But there’s just something about having this amazing little granddaughter in the house that seems to so easily distract me from what needs to be done. All it takes is a smile from her and suddenly nothing else seems so important. The sound of her laughter to make me forget what it was I was supposed to be doing.
It’s time, though, to get back to writing, both here and in my professional life.
There is so much I want to write here. So many posts already formed inside my head. I may have taken a break from writing about adoption these last few months but there was no break at all in living the reality of adoption.
And since the birth of my granddaughter, that reality has come at me time and time again. But it hasn’t been some big thing barreling after me. Instead it’s been the little things. Like someone standing a few feet away and randomly hurling pebbles at me. Once or twice and it really wouldn’t hurt. But after a while the sting becomes almost unbearable.
That’s been my life these past six months. Little things hitting me, over and over again, bringing the pain that is adoption.
Little things that I believe those of us who are not adopted take for granted to the point that we don’t even carry memories of such experiences.
Little things that go against the adoption belief that taking a newborn baby from his or her mother and handing them over to a stranger to raise causes no harm, no loss, no grief.
Little things that have driven home, more than ever, just what I did to my oldest son all those years ago when I gave him up for adoption.
There have been so many times when I have held my granddaughter close, looked into her eyes, and been so thankful she didn’t have to suffer the loss of losing her mother in the first few days of her life. Thankful she wasn’t taken from her family and placed into the care of strangers.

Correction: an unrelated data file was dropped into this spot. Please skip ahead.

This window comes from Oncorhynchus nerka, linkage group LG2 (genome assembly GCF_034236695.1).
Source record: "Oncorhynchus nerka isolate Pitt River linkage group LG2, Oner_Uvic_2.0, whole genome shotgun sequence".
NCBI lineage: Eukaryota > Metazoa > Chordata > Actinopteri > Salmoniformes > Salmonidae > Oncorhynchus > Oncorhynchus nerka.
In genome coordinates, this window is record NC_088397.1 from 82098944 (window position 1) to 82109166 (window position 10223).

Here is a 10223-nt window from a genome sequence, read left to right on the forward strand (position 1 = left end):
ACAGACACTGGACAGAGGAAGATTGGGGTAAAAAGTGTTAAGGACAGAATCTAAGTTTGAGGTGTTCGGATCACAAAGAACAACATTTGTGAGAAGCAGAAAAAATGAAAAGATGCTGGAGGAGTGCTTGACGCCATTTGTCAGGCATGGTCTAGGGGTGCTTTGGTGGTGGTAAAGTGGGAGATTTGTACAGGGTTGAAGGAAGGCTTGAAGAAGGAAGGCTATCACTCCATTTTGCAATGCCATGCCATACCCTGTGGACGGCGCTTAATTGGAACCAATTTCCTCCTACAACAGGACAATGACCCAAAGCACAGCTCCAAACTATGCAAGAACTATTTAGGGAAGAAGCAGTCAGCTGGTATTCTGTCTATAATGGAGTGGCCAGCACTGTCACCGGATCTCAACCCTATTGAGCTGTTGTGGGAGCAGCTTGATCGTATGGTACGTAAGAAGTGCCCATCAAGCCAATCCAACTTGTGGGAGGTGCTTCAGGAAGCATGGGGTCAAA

I hold her tighter, kiss her more when I think of everything she could have lost if adoption had become a part of her life. If she had been stripped of a heritage, a history that was hers the minute she was born.
And in those moments, there is always the harsh realization that when I walked in to the hospital nursery and placed my oldest son in the arms of his adoptive mother, I did to him the very things I am thankful my granddaughter never had to know.
And how do you make sense of that? How do you live with the knowledge that you are thankful your granddaughter will never know the loss your first born child suffered through adoption?
I know what happened all those years ago. I know the lies, the coercion, the manipulation that existed to make sure I gave away my healthy, white, baby boy to a couple willing to pay good money for him. But that doesn’t change what it feels like to cuddle my granddaughter as close as I possibly can because I am horrified to think of what it would have done to her if her mother had done what I did to my own child . . . to relive, over and over again, that moment when I pulled my son away from me and placed him in the arms of woman he didn’t know, left him alone with his loss while I turned away and walked out the door.
It’s a mind game that plays so cruely, becomes one of those little things that is thrown at me time and time again until the sting becomes almost too much to bear.
And yet it doesn’t stand alone.
I mean, that would just be too easy, right?